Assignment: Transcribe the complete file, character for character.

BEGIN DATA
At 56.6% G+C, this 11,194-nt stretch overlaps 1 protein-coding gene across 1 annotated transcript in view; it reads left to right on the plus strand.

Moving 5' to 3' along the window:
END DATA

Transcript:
At 56.6% G+C, this 11,194-nt stretch overlaps 1 protein-coding gene across 1 annotated transcript in view; it reads left to right on the plus strand.

Moving 5' to 3' along the window: